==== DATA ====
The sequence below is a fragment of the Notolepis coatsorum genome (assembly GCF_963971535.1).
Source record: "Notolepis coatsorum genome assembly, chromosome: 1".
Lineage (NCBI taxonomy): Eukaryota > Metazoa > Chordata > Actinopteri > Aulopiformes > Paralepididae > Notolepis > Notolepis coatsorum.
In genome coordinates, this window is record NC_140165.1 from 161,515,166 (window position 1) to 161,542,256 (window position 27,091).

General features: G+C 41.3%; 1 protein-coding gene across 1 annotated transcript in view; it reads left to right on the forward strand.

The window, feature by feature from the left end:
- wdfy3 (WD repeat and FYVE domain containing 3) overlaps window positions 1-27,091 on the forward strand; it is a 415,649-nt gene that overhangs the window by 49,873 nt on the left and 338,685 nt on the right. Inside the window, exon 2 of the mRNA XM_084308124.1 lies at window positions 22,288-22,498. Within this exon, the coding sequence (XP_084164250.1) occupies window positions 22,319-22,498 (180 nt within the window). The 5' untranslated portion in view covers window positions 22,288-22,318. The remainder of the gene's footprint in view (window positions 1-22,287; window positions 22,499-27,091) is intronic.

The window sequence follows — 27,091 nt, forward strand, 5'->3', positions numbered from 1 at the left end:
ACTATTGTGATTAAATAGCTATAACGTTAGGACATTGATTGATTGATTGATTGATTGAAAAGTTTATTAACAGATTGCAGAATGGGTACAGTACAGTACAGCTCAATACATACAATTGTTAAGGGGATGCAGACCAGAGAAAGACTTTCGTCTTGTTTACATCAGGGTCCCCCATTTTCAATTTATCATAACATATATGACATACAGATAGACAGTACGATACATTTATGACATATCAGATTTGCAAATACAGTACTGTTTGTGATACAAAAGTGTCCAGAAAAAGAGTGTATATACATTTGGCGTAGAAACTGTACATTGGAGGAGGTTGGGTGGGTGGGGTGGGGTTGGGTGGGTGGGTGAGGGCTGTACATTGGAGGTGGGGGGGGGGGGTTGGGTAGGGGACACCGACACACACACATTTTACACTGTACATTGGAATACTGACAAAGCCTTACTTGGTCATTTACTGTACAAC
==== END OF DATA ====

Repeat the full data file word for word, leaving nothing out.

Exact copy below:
The sequence below is a fragment of the Notolepis coatsorum genome (assembly GCF_963971535.1).
Source record: "Notolepis coatsorum genome assembly, chromosome: 1".
Lineage (NCBI taxonomy): Eukaryota > Metazoa > Chordata > Actinopteri > Aulopiformes > Paralepididae > Notolepis > Notolepis coatsorum.
In genome coordinates, this window is record NC_140165.1 from 161,515,166 (window position 1) to 161,542,256 (window position 27,091).

General features: G+C 41.3%; 1 protein-coding gene across 1 annotated transcript in view; it reads left to right on the forward strand.

The window, feature by feature from the left end:
- wdfy3 (WD repeat and FYVE domain containing 3) overlaps window positions 1-27,091 on the forward strand; it is a 415,649-nt gene that overhangs the window by 49,873 nt on the left and 338,685 nt on the right. Inside the window, exon 2 of the mRNA XM_084308124.1 lies at window positions 22,288-22,498. Within this exon, the coding sequence (XP_084164250.1) occupies window positions 22,319-22,498 (180 nt within the window). The 5' untranslated portion in view covers window positions 22,288-22,318. The remainder of the gene's footprint in view (window positions 1-22,287; window positions 22,499-27,091) is intronic.

The window sequence follows — 27,091 nt, forward strand, 5'->3', positions numbered from 1 at the left end:
ACTATTGTGATTAAATAGCTATAACGTTAGGACATTGATTGATTGATTGATTGATTGAAAAGTTTATTAACAGATTGCAGAATGGGTACAGTACAGTACAGCTCAATACATACAATTGTTAAGGGGATGCAGACCAGAGAAAGACTTTCGTCTTGTTTACATCAGGGTCCCCCATTTTCAATTTATCATAACATATATGACATACAGATAGACAGTACGATACATTTATGACATATCAGATTTGCAAATACAGTACTGTTTGTGATACAAAAGTGTCCAGAAAAAGAGTGTATATACATTTGGCGTAGAAACTGTACATTGGAGGAGGTTGGGTGGGTGGGGTGGGGTTGGGTGGGTGGGTGAGGGCTGTACATTGGAGGTGGGGGGGGGGGGTTGGGTAGGGGACACCGACACACACACATTTTACACTGTACATTGGAATACTGACAAAGCCTTACTTGGTCATTTACTGTACAAC